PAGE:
Young people and activism: 'You can't stand by and hope everything's going to be okay'

Published date23 January 2021
There's an anecdote in Amika George's book Make it Happen that I want to talk to her about because I feel certain it would have sent my 17-year-old self under the nearest duvet with a large imposter syndrome for company.

Imagine you're a teenager who wants to make period products free for schoolchildren because you're appalled at the idea of people missing school because they can't afford tampons. You're making your first public speech and from the audience a woman (and this makes it all the worse) questions your youth, lack of experience and support. "I could feel my face redden with embarrassment because here I was trying to make some kind of change," George writes. "And in front of a group of a hundred or so women, she was telling me that I couldn't do it."

The now 21-year-old is, like much of the rest of the UK, at home trying to get her dissertation finished and we're talking on Zoom. She's a final-year history undergraduate student, having made her own piece of history through the Free Periods campaign, which forced the UK government to provide period products free in schools and colleges. Now she's written a book, part memoir and part journalistic interviews with other campaigners. It's a how-to for activists in an internet age, trying to harness the social media machine without getting dragged under its wheels.

So how did she walk through that early flame-thrower moment? With the help of her tribe, as she explains. "I don't think I'm an inherently confident person. As I started out quite quickly the campaign was getting a lot of traction and there was community forming. I think that's probably what bolstered me because every time I thought it wasn't moving forward or I wasn't the right person doing it in the right way I could look to people who were really passionate about Free Periods, which at that stage was just a petition. There were people signing it every day and getting in touch with me and asking how they could help and whether they could share it in their networks and circles. And I think seeing that ripple effect and the sense of community that was forming around me, I think that was probably what spurred me on and made me feel that it wasn't a futile attempt."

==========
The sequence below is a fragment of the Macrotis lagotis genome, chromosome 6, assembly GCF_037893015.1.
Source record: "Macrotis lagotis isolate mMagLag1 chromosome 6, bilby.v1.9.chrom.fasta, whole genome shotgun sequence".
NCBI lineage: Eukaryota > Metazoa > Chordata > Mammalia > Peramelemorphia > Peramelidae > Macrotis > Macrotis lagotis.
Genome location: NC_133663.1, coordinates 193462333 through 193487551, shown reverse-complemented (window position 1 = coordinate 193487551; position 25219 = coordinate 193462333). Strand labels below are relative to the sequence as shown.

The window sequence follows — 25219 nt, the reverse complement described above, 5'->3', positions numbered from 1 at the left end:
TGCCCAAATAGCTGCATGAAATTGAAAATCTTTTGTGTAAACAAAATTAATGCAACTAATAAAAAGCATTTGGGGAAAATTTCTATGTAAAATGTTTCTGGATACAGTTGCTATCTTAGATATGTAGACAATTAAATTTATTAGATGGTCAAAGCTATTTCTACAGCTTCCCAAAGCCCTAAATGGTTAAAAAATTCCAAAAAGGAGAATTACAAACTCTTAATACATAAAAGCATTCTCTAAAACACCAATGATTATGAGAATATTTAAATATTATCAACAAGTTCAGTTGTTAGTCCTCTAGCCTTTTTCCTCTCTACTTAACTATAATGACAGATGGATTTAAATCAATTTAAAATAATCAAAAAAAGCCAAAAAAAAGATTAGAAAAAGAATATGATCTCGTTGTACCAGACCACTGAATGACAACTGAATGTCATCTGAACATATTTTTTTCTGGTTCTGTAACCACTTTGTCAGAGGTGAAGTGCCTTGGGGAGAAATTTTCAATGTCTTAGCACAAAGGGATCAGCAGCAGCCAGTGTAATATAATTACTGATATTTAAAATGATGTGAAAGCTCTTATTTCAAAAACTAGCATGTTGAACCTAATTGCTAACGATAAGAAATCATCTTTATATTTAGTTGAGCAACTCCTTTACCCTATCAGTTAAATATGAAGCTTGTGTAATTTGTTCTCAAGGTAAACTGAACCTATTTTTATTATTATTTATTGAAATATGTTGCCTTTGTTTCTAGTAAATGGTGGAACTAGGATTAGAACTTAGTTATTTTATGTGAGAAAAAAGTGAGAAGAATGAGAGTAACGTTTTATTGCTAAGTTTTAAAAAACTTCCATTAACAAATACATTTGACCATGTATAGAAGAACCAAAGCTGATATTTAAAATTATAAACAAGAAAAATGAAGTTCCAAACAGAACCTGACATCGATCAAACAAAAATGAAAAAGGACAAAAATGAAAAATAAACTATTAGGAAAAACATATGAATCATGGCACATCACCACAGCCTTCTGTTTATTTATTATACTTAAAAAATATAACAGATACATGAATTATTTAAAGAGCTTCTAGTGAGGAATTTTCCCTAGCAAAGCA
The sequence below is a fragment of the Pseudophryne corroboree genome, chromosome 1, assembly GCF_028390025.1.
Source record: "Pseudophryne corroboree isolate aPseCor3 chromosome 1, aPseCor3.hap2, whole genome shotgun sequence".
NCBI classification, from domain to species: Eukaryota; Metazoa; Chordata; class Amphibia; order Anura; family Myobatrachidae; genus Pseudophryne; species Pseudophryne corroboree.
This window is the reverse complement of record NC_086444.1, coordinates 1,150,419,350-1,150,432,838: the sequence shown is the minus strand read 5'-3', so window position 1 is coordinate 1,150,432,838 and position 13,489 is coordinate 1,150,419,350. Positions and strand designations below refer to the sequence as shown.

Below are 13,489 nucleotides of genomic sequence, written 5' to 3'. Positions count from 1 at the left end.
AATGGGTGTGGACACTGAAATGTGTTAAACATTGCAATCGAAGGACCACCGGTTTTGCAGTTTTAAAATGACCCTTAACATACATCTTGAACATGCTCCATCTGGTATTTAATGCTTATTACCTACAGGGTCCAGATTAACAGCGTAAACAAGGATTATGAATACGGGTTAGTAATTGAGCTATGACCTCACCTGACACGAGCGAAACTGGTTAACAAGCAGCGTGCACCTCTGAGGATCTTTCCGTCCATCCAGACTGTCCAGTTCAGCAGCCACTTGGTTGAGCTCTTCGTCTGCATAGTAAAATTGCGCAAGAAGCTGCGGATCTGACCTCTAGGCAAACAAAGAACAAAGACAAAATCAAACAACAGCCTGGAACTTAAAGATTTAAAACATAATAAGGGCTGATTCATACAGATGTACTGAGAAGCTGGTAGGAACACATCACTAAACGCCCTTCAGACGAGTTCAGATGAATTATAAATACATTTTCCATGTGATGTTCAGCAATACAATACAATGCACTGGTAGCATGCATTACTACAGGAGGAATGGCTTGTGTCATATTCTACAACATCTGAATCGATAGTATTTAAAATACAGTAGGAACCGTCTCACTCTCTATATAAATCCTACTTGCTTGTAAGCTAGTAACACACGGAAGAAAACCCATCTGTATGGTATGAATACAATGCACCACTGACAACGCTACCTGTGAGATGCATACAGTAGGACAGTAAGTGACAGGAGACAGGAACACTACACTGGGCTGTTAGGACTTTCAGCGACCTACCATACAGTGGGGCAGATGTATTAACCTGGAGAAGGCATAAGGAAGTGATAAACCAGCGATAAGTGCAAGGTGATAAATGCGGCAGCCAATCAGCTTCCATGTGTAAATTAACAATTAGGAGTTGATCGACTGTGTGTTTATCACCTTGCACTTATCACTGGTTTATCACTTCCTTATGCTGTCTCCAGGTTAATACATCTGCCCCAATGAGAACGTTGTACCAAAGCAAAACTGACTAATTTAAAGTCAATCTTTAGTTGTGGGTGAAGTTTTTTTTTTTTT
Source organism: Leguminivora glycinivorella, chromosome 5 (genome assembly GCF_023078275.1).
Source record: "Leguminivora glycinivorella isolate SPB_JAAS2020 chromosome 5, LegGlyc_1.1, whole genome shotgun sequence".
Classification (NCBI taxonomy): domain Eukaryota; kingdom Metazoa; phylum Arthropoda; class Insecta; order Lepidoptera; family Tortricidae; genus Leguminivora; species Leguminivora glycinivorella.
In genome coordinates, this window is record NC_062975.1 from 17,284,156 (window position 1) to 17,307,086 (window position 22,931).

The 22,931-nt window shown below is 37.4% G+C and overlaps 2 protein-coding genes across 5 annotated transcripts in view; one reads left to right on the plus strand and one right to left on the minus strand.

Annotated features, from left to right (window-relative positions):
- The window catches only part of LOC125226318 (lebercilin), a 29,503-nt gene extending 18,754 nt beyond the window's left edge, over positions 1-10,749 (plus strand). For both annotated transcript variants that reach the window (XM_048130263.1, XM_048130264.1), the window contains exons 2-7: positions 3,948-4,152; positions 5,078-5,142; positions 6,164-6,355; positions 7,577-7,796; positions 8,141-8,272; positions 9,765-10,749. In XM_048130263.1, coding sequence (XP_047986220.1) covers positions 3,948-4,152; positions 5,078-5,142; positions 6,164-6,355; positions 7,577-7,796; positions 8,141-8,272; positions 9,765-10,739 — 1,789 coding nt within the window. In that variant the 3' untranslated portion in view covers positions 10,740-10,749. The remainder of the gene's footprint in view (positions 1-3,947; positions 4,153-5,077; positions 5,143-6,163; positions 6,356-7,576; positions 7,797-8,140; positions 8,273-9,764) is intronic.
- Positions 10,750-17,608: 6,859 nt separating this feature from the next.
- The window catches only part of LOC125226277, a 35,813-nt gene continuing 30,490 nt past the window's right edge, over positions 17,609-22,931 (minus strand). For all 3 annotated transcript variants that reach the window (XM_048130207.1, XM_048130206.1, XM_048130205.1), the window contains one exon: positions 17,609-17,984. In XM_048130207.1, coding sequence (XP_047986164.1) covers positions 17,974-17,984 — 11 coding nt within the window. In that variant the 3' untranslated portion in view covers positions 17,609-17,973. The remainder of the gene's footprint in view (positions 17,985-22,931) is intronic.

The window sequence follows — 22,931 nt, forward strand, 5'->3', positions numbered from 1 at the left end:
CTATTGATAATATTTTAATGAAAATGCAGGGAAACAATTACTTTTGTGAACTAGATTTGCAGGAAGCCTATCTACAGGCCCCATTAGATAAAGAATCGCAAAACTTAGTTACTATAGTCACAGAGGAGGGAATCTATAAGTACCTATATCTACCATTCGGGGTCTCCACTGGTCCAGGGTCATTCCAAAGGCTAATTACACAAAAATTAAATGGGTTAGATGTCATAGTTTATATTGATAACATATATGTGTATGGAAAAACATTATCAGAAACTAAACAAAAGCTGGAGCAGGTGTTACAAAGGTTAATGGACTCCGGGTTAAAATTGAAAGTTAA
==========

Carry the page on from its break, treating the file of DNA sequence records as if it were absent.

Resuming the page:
We are in a new age of activism, much of it channelling a focused, feminist energy driven by a collective urgency to fix huge problems.

It's such a lot in such a short time. George is struggling to get her dissertation finished (she's looking at how 1980s and 1990s music, dance and television influenced the identities of British South-Asian teenagers). That power of social media to gather disparate points of light, mustering an army of kindred spirits to have your back so you can face into the storm is a large part of the story of Make it Happen. It's never been easier or, in many ways, harder to be an activist. Making the personal political has long been a tactic for campaigners, but when children become the face of global movements, like Greta Thunberg and Malala Yousafzai, does it place too much on young shoulders?

It is not easy, especially as a young person, to become the voice of your whole community, George says, and "to have all the facts and to have all the rebuttals for people who disagree". One of her early mistakes was to respond to every social media message denying period poverty with links to articles and evidence, chasing down every naysayer and trying to change their mind when they often had no interest in learning about the issue. She learned to pick her battles.

"Activism led by a very young generation who have grown up on the internet and who haven't really been media trained or shown how to do this in the past I think it can definitely have personal impacts on you. People can definitely struggle especially if it's not something you set out to do. It can also be difficult in oversimplifying issues in thinking 'if one person stands up for it it's something small that one person can fix'. Whereas a lot of these injustices and inequalities are much more structural and much more pervasive and will take much more than one individual to make change on.

"But in terms of where it's gotten me and the confidence and the kind of demonstration that even as a young person who didn't have much help at the beginning and I didn't have any experience at all I was able to make change and I...

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